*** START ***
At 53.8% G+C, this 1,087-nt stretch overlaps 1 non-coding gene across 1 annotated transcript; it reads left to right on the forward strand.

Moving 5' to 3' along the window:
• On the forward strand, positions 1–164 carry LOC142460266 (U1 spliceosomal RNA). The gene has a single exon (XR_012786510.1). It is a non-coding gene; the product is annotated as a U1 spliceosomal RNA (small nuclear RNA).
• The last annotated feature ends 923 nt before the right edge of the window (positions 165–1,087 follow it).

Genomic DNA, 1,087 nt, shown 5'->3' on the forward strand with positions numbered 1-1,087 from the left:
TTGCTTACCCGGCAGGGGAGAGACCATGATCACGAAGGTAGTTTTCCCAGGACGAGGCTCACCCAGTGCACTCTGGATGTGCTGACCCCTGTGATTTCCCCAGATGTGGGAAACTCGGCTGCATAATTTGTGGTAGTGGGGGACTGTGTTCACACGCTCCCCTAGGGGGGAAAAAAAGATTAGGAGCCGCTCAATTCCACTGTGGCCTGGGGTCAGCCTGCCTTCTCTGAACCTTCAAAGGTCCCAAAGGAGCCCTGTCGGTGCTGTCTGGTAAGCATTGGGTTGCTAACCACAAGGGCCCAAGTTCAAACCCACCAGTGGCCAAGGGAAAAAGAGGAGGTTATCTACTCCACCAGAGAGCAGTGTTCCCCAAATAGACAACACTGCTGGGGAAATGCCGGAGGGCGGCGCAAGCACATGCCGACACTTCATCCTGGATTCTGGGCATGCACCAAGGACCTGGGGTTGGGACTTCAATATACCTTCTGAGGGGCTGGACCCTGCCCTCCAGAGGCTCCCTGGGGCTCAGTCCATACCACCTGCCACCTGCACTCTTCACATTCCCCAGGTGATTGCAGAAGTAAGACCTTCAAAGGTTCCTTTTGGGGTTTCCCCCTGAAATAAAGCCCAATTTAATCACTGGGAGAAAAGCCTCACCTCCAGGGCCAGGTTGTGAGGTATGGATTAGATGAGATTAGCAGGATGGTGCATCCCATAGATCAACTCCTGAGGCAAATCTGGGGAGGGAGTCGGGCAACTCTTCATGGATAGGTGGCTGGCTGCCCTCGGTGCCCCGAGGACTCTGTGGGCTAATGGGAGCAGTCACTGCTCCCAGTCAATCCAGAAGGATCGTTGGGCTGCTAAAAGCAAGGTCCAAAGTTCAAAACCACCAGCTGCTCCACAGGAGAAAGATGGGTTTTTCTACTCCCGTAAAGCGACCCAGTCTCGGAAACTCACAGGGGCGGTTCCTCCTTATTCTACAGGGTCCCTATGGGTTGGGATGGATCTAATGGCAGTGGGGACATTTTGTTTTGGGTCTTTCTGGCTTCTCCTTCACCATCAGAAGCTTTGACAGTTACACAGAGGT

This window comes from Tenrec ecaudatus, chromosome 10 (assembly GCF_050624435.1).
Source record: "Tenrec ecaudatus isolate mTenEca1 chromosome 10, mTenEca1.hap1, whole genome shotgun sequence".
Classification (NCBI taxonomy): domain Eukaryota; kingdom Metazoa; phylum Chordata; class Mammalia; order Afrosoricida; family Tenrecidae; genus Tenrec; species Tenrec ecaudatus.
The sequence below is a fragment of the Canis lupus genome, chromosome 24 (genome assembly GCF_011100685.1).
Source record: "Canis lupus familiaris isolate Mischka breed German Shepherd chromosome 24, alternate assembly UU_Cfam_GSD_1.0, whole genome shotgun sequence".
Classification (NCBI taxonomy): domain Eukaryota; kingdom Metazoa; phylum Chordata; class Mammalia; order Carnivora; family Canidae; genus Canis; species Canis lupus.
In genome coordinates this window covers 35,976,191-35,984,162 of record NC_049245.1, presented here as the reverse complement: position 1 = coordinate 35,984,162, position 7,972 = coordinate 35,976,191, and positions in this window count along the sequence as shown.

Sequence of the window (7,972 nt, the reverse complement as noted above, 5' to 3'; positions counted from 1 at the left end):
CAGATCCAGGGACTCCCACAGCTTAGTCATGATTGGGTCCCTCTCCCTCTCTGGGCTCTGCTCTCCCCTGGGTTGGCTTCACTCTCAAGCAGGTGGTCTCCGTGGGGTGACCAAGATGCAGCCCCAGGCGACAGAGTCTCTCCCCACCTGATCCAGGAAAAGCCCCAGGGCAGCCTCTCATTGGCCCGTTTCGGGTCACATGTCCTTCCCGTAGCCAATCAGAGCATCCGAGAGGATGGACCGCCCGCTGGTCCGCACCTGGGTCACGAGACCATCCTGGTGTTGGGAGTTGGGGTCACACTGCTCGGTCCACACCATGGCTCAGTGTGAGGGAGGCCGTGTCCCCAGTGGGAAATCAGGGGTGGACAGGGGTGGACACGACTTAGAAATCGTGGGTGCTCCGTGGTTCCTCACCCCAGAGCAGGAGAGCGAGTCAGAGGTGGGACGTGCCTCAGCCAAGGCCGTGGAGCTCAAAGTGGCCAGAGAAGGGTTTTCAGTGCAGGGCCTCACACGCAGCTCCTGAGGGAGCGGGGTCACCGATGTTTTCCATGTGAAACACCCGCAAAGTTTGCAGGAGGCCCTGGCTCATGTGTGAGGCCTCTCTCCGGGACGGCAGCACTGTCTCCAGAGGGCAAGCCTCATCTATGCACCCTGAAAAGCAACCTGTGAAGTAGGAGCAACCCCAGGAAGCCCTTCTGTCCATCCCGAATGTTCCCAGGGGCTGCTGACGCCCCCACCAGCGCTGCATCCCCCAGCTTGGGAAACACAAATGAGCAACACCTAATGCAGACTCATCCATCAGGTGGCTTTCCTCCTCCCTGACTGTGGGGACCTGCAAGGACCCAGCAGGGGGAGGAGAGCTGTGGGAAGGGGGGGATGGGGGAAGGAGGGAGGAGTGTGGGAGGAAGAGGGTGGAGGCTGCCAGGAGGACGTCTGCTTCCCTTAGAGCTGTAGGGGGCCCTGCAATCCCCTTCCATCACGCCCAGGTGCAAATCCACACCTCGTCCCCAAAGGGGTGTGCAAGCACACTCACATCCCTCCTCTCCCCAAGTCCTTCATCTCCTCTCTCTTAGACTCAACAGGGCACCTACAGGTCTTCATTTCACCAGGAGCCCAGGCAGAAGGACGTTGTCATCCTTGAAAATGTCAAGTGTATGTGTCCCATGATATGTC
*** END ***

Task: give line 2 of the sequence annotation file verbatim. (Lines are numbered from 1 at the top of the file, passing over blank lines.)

Moving 5' to 3' along the window: